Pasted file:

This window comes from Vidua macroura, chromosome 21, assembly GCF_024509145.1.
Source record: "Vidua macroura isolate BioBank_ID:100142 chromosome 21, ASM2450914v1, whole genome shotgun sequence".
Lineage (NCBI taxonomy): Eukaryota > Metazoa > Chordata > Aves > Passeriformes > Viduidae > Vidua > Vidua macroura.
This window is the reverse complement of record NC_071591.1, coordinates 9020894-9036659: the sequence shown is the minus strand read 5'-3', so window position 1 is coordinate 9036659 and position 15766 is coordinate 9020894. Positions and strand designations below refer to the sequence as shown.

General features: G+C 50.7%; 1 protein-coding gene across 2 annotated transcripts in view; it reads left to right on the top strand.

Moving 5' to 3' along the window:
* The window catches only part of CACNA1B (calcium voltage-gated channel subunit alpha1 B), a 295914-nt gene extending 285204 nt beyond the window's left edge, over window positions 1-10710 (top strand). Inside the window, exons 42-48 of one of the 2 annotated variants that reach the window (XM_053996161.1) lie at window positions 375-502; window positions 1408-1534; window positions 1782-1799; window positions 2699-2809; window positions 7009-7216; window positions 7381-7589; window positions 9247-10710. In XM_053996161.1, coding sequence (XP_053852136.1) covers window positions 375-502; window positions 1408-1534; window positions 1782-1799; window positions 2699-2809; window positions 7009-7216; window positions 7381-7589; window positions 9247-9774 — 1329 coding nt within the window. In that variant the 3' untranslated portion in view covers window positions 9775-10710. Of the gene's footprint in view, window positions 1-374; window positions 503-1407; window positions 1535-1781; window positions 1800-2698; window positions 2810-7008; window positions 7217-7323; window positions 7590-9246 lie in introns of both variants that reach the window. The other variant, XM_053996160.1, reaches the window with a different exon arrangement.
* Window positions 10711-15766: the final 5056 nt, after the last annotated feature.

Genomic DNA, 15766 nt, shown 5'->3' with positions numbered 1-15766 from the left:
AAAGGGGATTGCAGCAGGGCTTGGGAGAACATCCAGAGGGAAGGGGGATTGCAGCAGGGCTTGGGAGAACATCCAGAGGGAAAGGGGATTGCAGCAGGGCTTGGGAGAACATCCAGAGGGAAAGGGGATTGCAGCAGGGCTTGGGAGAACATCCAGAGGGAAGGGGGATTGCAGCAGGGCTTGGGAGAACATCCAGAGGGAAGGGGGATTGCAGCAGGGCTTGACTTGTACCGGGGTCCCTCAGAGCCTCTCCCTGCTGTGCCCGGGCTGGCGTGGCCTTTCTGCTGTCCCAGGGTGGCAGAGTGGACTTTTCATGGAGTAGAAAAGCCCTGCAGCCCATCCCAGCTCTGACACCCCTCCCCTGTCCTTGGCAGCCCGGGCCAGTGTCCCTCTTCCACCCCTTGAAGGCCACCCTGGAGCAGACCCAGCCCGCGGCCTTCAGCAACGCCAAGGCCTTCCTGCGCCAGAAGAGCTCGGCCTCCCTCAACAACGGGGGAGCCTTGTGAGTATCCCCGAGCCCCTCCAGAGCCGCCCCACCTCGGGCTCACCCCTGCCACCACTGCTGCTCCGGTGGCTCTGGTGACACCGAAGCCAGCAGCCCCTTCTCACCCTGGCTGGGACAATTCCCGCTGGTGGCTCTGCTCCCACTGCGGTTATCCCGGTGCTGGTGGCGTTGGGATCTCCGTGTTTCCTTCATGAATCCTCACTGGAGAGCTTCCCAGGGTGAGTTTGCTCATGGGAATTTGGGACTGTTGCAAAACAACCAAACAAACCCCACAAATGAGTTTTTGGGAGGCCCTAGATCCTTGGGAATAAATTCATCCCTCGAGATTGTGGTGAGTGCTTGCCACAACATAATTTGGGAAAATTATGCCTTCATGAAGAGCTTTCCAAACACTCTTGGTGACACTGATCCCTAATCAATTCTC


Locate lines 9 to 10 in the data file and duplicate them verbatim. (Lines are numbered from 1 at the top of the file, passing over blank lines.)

Genomic DNA, 15766 nt, shown 5'->3' with positions numbered 1-15766 from the left:
AAAGGGGATTGCAGCAGGGCTTGGGAGAACATCCAGAGGGAAGGGGGATTGCAGCAGGGCTTGGGAGAACATCCAGAGGGAAAGGGGATTGCAGCAGGGCTTGGGAGAACATCCAGAGGGAAAGGGGATTGCAGCAGGGCTTGGGAGAACATCCAGAGGGAAGGGGGATTGCAGCAGGGCTTGGGAGAACATCCAGAGGGAAGGGGGATTGCAGCAGGGCTTGACTTGTACCGGGGTCCCTCAGAGCCTCTCCCTGCTGTGCCCGGGCTGGCGTGGCCTTTCTGCTGTCCCAGGGTGGCAGAGTGGACTTTTCATGGAGTAGAAAAGCCCTGCAGCCCATCCCAGCTCTGACACCCCTCCCCTGTCCTTGGCAGCCCGGGCCAGTGTCCCTCTTCCACCCCTTGAAGGCCACCCTGGAGCAGACCCAGCCCGCGGCCTTCAGCAACGCCAAGGCCTTCCTGCGCCAGAAGAGCTCGGCCTCCCTCAACAACGGGGGAGCCTTGTGAGTATCCCCGAGCCCCTCCAGAGCCGCCCCACCTCGGGCTCACCCCTGCCACCACTGCTGCTCCGGTGGCTCTGGTGACACCGAAGCCAGCAGCCCCTTCTCACCCTGGCTGGGACAATTCCCGCTGGTGGCTCTGCTCCCACTGCGGTTATCCCGGTGCTGGTGGCGTTGGGATCTCCGTGTTTCCTTCATGAATCCTCACTGGAGAGCTTCCCAGGGTGAGTTTGCTCATGGGAATTTGGGACTGTTGCAAAACAACCAAACAAACCCCACAAATGAGTTTTTGGGAGGCCCTAGATCCTTGGGAATAAATTCATCCCTCGAGATTGTGGTGAGTGCTTGCCACAACATAATTTGGGAAAATTATGCCTTCATGAAGAGCTTTCCAAACACTCTTGGTGACACTGATCCCTAATCAATTCTC